The meningococcal outbreak in Florida is killing queer men of color
When it comes to life-threatening diseases, not everyone is treated equal.
At this point I’m convinced that diseases are homophobic. Just consider all the havoc they’ve caused during Pride month alone. First, we had the ongoing monkeypox outbreak and now the meningococcal disease has already infected 24 people and killed seven in Florida — most of them gay and bisexual men.
This is one of the worst meningococcal outbreaks in U.S. history and the CDC is recommending that all men who have sex with men get the vaccine for the bacteria if they live in or are traveling to Florida. They’ve also urged all college students in Leon County, which includes Tallahassee, to consider getting vaccinated.
Meningococcal disease includes meningitis, an infection that can be bacterial, viral, or even parasitic. Bacterial meningitis, which is the one currently spreading, is the most serious because it attacks the brain and spinal cord and can cause death in a matter of hours in extreme cases, per the CDC. Symptoms to look out for include sudden high fever, nausea, and a purplish skin rash, according to the New York Department of Health. Many people recover without problems but a few are left with permanent brain damage.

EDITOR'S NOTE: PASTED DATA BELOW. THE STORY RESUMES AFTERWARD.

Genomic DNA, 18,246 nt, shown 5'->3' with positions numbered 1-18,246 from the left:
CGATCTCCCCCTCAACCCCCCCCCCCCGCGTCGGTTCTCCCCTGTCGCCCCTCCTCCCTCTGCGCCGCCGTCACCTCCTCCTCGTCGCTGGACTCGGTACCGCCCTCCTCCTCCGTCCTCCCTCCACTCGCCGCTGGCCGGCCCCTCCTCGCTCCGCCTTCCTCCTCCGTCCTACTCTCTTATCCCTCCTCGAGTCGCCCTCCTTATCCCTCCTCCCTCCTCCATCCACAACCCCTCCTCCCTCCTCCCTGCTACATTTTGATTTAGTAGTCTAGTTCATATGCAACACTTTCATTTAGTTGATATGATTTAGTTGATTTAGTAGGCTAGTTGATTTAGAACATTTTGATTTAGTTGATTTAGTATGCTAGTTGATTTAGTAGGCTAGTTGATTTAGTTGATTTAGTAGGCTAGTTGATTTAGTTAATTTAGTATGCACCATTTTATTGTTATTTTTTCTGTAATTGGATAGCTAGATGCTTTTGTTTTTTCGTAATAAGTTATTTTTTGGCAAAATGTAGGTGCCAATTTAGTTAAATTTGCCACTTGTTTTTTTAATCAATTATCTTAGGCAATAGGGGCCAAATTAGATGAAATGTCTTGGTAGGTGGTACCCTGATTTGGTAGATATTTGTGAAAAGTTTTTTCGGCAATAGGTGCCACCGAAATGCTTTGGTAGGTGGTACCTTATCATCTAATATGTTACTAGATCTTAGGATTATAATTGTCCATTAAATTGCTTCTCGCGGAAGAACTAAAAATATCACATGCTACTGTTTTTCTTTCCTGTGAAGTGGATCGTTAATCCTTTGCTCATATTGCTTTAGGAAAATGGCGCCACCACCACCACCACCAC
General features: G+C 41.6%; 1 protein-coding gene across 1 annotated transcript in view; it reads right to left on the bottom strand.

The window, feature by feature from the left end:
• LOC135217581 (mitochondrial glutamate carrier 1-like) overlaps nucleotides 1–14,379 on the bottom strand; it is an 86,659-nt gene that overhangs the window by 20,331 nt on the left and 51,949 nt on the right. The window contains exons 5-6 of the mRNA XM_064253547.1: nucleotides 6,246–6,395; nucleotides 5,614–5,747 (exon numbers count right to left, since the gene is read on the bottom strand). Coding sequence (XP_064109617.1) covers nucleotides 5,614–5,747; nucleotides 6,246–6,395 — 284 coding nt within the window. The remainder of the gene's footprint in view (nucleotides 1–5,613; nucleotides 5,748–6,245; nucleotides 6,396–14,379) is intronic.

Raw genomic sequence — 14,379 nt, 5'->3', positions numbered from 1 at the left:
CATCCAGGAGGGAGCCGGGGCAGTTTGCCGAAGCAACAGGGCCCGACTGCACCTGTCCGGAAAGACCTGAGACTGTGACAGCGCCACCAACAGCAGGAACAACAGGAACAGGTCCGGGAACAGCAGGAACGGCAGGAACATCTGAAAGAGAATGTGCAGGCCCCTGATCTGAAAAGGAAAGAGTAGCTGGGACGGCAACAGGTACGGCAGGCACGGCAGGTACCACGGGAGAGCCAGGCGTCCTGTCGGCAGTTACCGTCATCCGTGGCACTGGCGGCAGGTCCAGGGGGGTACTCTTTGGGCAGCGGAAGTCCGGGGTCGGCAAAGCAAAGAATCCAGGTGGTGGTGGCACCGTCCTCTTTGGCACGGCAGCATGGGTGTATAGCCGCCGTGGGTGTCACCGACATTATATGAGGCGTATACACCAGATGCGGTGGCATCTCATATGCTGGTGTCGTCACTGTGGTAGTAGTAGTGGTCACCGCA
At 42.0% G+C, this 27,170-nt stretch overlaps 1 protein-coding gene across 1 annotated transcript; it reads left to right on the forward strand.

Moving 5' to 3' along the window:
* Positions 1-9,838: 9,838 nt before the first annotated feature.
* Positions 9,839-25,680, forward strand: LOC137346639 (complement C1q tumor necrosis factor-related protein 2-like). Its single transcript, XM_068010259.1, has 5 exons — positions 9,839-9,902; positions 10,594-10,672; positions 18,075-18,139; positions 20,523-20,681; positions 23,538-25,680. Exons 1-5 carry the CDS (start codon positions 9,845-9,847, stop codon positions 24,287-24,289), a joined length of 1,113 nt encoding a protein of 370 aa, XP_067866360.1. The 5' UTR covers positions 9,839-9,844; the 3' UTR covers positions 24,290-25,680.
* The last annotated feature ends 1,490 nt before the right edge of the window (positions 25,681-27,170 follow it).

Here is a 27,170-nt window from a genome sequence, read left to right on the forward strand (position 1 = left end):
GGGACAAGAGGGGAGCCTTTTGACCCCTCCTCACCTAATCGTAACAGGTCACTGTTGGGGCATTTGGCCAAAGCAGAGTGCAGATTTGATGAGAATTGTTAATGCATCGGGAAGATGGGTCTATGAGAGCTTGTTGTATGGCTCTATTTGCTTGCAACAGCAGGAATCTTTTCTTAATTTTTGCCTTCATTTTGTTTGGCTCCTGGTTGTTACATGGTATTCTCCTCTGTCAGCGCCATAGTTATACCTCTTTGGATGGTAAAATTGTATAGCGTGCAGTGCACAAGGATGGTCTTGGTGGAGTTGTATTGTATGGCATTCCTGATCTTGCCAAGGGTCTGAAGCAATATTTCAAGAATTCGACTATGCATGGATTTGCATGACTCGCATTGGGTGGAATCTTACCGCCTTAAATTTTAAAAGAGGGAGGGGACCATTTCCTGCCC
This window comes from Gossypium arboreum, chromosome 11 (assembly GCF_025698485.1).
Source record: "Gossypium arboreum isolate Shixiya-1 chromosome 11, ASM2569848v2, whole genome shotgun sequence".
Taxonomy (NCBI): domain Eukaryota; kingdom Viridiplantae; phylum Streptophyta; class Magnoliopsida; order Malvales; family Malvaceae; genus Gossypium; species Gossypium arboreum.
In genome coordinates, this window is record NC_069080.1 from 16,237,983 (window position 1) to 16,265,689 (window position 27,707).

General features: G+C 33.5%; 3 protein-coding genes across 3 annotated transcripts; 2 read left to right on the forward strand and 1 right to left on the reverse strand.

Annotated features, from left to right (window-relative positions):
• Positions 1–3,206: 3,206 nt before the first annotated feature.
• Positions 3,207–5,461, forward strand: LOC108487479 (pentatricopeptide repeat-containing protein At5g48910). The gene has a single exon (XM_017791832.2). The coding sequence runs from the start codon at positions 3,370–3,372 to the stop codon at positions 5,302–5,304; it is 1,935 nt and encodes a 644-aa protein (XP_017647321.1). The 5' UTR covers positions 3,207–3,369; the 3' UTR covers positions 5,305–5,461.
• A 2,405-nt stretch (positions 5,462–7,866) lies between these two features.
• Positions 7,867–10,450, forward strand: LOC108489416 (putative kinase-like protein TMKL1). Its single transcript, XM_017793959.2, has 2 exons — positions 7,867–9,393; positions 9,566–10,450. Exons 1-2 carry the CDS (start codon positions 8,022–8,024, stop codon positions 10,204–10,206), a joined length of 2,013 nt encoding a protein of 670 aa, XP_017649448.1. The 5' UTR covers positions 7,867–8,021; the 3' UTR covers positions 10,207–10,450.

Like most outbreaks, this latest bout of meningococcal disease is predominantly affecting vulnerable populations. About half of the people infected so far in Florida have been Hispanic men, according to CNN, and new cases are still being reported. The bacteria is mostly spread through prolonged contact with someone who is coughing or through kissing and sharing drinks.
If you are a queer man, do not panic; this is not even close to being a pandemic yet. We can still enjoy what we have left of Pride month, but it is important to make sure that you are up to date with your shots. Also, you should get the meningococcal vaccine (MenACWY and MenB), which is available in pharmacies and community health centers. If you are showing symptoms, go to your doctor immediately because the bacteria is still treatable with antibiotics if caught early.